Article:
An Overview of NEET Judgement By Apex Court 



This post is written by Shelal Lodhi Rajput  a 1st-year law student at Symbiosis Law School, Pune

NEET Will Be Applicable To All Medical Institutions For Admission, Not in Violation of Any Minority Rights or Fundamental Rights: SC

In an important judgment, the Apex court ruled that the NEET [National Eligibility-cum-Entrance-Test] will apply to private unaided minority professional institutes for admission into MBBS, MD, BDS and MDS courses, also Supreme court re-stated the principles governing minority educational institutions under Article 30 of the constitution of India and said there is no violation of  fundamental rights.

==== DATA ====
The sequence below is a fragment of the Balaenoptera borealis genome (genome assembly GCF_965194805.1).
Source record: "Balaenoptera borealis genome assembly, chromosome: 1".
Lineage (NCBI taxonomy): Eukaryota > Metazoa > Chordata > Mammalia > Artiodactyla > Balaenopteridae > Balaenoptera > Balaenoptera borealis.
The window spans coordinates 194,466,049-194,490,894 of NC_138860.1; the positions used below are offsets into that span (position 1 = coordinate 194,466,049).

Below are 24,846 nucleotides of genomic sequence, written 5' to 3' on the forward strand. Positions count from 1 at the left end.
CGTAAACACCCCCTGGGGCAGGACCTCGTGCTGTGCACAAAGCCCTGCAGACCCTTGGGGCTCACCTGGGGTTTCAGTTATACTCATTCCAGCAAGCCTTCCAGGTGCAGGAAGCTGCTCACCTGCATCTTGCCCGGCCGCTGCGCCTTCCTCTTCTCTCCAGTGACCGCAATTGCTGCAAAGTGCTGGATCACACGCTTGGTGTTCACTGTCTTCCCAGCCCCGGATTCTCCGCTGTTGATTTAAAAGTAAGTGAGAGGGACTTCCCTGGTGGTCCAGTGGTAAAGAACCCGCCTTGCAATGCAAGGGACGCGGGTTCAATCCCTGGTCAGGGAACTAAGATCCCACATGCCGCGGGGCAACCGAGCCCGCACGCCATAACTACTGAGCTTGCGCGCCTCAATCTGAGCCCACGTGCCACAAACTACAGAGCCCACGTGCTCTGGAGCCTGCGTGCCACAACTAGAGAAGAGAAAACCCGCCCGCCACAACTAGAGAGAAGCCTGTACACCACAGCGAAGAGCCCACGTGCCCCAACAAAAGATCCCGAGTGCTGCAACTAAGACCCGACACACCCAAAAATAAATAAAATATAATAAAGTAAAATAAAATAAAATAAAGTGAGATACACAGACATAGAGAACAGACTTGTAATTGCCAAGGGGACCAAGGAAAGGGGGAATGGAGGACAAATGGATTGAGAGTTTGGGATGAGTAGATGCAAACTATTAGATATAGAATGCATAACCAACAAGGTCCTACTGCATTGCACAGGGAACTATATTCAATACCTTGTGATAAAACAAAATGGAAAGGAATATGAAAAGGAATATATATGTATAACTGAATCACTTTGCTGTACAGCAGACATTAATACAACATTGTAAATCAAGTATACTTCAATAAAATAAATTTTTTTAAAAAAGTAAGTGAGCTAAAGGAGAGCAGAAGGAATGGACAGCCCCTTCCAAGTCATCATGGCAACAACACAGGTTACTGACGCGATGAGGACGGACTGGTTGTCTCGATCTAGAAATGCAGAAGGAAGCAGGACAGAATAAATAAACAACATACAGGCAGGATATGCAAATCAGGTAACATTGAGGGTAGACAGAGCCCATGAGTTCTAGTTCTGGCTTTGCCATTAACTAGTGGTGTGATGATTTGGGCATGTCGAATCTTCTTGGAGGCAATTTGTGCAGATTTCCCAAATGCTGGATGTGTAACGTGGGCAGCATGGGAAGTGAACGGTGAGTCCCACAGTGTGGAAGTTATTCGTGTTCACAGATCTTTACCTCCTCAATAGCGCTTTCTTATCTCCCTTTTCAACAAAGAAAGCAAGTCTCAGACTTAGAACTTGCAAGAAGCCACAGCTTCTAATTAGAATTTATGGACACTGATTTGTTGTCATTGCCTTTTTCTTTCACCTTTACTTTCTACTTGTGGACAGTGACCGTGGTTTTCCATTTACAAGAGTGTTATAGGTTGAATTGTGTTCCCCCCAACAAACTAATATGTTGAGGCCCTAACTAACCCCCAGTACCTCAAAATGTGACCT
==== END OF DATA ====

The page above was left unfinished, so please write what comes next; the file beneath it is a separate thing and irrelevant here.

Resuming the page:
The Supreme court dealing in the case of Christian Medical College Vellore Association v. Union of India, ruled out that NEET is to bring the education within the realm of charity which character it has lost. The judgement was delivered by a three-judge bench comprised of Justice Arun Mishra, Vineet Saran and MR Shah. The question on which the bench was called upon is to judge the validity of the amendment made to Section 10D of the Indian Medical Council Act of 1856, regulations thereunder, and similar provisions inserted in the Dentists Act & Regulations. A bunch of petitioners in which primary petitioner is Christian Medical College, Vellore had their argument against the said amendment impinged upon the rights of private unaided institutions and minority institutions, as NEET was imposed on them. As these institutions already had their own admission tests and criteria for student admissions in their institutions. Also, there are two other arguments which is based on fundamental rights which is also rejected by supreme court. The primary petitioner in this case, had fighting the matter since 2011 when the idea of NEET comes up to floated across the country, when in 2012 Madras high court delivered a judgment against them, they moved the Apex court in the same year itself. The Christian Medical college opted against carrying on with NEET admissions when it was first conducted on May 5, 2013, in the subsequent year the institution managed to secure an exemption also from an order of state government, to not follow NEET examination and admitted students through their procedure, they are contending that they are not opposing NEET but they have their own criteria for admitting students and if NEET is imposed they can’t practice their procedure of conducting interviews.